On Monday a 24-count federal indictment charging 29 members of Somali gangs with sex trafficking of juveniles and other felony offenses was unsealed in Nashville. The investigation began in St. Paul and grew to include Columbus and Nashville with the cooperation of seven state and federal law enforcement agencies. It’s a big and important case.
The first three allegations of the first paragraph of the indictment make it clear that Minnesota is the hub of the activity giving rise to the indictment. The indictment identifies three gangs — the Somali Mafia, the Somali Outlaws, and the Lady Outlaws — responsible for the crimes alleged. Each gang is alleged to be based in Minneapolis.
The Minneapolis Star Tribune and St. Paul Pioneer Press covered the case in big page-one stories yesterday. The Star Tribune returns to the story in today’s paper with additional background on the charges.
Despite the Minneapolis base of the gangs, the case is being prosecuted by the United States Attorney in Nashville. What gives?
The only item addressing this question in the local press is a column by the Pioneer Press’s Ruben Rosario. Rosario is irate that the case has not been brought in the Twin Cities, where it seems to belong. Rosario is right to raise the question of venue, but he misses some of the relevant background.
Under the tenure of my friend Rachel Paulose as United States Attorney for Minnesota, trafficking was one of the office’s highest prosecutorial priorities. Rachel’s tenure proved to be controversial with a contingent inside the office and allies in the press outside the office. Incidentally, as I recall, Rosario was one of the local reporters and columnists involved in the crusade against Rachel. Rosario claimed that the office had lost its way under Rachel’s leadership.
In May 2007 I attended the press conference Rachel called to announce an indictment against 25 defendants for operating an international sex trafficking ring based in Minneapolis. (I wrote about the press conference here.) The gist of the indictment was that numerous women had been imported from Mexico and Central America and essentially held in bondage to work as sex slaves on behalf of the defendants. Seventeen of the 25 defendants were illegal aliens and all of the victims were illegal aliens. Then-Assistant United States Attorney Erica McDonald was the prosecutor assigned to the case and spoke briefly at the press conference.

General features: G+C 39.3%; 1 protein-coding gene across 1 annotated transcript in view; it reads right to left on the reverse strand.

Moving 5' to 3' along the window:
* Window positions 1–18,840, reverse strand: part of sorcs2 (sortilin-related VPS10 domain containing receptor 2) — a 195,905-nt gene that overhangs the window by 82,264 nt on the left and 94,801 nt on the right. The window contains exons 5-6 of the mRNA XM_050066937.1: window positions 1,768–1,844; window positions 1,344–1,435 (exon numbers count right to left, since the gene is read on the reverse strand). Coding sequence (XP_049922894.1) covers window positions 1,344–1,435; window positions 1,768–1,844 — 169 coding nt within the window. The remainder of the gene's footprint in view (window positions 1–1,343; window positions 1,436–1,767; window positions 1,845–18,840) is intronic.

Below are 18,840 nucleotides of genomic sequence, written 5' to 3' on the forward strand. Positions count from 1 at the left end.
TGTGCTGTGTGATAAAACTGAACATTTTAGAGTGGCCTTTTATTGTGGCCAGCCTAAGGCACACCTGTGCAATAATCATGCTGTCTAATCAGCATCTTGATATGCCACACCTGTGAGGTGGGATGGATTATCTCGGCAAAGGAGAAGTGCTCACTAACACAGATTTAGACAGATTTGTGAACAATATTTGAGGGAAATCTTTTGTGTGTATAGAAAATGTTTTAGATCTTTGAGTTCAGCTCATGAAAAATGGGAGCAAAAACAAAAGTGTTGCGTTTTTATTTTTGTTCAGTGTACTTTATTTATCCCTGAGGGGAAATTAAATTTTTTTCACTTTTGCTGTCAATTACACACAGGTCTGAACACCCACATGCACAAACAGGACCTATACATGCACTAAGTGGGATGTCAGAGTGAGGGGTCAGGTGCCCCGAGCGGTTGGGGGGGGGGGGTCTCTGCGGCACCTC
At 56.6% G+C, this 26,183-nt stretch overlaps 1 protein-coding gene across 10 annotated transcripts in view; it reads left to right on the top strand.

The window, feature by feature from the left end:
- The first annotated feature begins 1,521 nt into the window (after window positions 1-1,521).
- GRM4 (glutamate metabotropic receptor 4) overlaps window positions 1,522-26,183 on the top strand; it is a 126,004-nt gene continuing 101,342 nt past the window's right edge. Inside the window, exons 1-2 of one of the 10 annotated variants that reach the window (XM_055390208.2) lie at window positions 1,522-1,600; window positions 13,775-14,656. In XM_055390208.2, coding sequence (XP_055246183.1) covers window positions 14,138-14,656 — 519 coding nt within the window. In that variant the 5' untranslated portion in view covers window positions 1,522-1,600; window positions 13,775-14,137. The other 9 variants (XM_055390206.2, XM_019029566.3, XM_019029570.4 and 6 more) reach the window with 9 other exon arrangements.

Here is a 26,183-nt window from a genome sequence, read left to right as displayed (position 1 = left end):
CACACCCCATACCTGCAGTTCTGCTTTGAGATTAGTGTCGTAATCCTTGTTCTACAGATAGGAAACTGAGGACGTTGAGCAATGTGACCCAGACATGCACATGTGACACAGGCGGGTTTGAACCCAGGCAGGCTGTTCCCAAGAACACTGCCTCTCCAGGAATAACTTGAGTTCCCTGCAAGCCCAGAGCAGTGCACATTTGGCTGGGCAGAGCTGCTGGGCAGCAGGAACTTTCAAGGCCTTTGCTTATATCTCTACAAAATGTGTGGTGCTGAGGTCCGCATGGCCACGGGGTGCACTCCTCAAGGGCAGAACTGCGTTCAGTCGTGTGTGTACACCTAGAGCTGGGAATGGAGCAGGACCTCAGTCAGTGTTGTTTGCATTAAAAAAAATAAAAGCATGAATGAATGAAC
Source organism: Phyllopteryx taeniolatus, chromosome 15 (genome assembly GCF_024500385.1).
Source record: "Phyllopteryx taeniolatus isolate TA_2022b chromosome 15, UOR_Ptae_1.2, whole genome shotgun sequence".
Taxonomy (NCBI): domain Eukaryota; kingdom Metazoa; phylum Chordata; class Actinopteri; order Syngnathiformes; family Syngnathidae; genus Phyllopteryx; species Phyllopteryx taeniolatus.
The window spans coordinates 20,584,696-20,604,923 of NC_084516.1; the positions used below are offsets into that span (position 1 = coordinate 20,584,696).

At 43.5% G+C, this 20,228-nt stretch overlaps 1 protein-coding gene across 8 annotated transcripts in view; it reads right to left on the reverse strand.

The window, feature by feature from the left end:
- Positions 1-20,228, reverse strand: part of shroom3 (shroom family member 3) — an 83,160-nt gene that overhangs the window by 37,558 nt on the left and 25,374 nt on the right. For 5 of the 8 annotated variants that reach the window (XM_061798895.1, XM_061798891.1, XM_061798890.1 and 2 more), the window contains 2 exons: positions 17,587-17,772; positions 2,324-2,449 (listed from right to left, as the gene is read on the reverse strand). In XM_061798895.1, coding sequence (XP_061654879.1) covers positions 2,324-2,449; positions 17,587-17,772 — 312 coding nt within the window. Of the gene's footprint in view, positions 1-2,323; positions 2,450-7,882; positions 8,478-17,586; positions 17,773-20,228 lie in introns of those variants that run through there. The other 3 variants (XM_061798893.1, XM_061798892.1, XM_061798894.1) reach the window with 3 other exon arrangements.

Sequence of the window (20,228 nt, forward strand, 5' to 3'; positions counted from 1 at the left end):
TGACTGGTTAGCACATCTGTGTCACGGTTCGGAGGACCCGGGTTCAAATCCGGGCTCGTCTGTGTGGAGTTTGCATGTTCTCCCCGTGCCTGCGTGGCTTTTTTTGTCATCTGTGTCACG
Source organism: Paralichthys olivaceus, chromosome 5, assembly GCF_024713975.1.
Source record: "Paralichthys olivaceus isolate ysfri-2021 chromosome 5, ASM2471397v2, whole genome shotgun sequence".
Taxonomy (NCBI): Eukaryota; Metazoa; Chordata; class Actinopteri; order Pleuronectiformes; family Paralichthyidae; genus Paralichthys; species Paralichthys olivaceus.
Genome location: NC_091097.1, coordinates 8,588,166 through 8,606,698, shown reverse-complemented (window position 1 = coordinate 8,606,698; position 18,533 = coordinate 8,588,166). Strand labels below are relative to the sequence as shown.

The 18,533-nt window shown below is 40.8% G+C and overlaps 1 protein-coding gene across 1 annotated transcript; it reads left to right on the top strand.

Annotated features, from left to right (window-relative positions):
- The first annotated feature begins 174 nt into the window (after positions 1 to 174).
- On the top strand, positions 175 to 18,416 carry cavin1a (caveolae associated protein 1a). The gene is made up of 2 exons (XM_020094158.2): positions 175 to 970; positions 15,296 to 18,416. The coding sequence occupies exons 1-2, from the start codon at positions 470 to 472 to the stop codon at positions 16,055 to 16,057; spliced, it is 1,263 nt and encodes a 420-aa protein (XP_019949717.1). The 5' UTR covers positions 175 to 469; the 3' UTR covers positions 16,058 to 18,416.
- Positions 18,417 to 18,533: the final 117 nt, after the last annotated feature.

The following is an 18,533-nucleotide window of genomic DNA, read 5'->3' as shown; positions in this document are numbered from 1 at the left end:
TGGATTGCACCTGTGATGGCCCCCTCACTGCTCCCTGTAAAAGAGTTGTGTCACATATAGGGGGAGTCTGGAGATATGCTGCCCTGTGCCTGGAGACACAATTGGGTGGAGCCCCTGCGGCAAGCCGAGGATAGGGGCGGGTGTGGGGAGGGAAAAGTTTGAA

We posted a letter by University of Rhode Island Professor Donna Hughes on Rachel’s anti-trafficking concerns here. The New York Times noted that Rachel “embrace[d] some of Mr. [Alberto] Gonzales’s larger law enforcement priorities, including his call for aggressive prosecution of child pornographers and criminals involved in human trafficking.” At the time this seemed to be viewed by the Times et al. as a strike against Rachel.
Last year Erica McDonald was appointed a Minnesota state court judge by Governor Pawlenty; McDonald has left the office of the United States Attorney for Minnesota. Speaking yesterday with Jeanne Cooney, the press spokesman for the office, I inferred that McDonald’s departure and other vacancies in the office made prosecution of the Somali trafficking case by the Nashville office of the United States Attorney preferable. Cooney referred several times to the comparative resources of the two offices. Cooney’s comments to Rosario are consistent with my inference.
It is to be regretted that a case that belongs in Minnesota is being prosecuted in Nashville. There is nevertheless no scandal involved in the case having been brought in Nashville, even if it might make an informed observer nostalgic for the good old days under Rachel Paulose.
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